After spending the last three days inspecting each vineyard in Russian River and Alexander valleys with Dana, I am very optimistic that we are going to come out of this nail-biter unscathed. Our growers have been working day and night to ensure that the best quality fruit is delivered to the winery is clean and pure. With our elegant house style of wine, there is nothing to hide behind. We can’t try to mask the fruit with more malo, higher alcohol or more tannin. The fruit speaks first in our wines, so the grapes have to be in great condition.
Alexander Valley is located several miles east/northeast of the Walbridge Fire, so there is less concern about significant impact from the fires. It is too soon to make predictions about the Cabernet Sauvignon harvest, as grapes tasted this week were estimated to be around 22 Brix. Cabernet Sauvignon, Merlot and Petit Verdot grapes need 3-4 weeks on the vine, but there’s plenty of good-looking fruit out there, and the crop is very well-balanced. But, out of an abundance of caution, because Jordan is known for its flagship Alexander Valley Cabernet Sauvignon, which accounts for 75% of the winery’s production, we are conducting several micro-ferment test experiments, based on typography and varietal, to see if there are any trace signs of smoke taint not detectable when tasting the grapes off the vine. A few pounds of Cabernet Sauvignon and Merlot grapes from vineyards at different elevations, locations and micro-climates were picked and placed in individual vessels to ferment before sensory and laboratory analysis in a few days.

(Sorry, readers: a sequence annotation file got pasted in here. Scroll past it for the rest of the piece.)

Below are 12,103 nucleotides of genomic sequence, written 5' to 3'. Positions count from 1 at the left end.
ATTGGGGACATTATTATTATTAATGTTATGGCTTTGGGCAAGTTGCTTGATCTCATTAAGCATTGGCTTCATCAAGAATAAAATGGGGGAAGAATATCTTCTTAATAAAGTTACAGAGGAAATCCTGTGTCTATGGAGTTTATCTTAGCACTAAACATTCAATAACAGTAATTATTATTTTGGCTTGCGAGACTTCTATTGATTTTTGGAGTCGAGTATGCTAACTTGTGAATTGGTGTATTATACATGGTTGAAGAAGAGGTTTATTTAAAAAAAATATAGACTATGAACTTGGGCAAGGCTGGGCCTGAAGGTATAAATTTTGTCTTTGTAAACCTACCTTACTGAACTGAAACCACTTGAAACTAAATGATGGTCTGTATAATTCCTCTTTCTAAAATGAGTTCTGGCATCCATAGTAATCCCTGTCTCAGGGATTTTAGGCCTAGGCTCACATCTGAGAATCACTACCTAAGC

Cool, foggy mornings have returned this week, and the air quality is good from early evening to mid-morning in the Healdsburg area, which means it is a safe and desirable conditions for hand-picking Russian River Chardonnay at night. We have picks scheduled through the weekend, and expect to continue Chardonnay harvest through the next two weeks. It’s also important to point out that the fires were located in only three of the 18 wine regions in Sonoma County, so most farming activities have been able to continue as planned.
2020 is also special harvest for me–despite the stress that this year has brought to everyone, including working moms like me who are also juggling homeschooling. It’s my 15th harvest at Jordan and my first as head winemaker for the entire growing season. The first day of harvest was also the first day on the job for Matt Spence, who is following in his father’s footsteps in operations at Jordan. Tim Spence started on the Jordan bottling line in 1989 and worked his way up to Director of Facilities & Operations. Both of Tim’s sons now work alongside him. What a crazy year to commemorate special occasions—it’s certainly a vintage we all will never forget.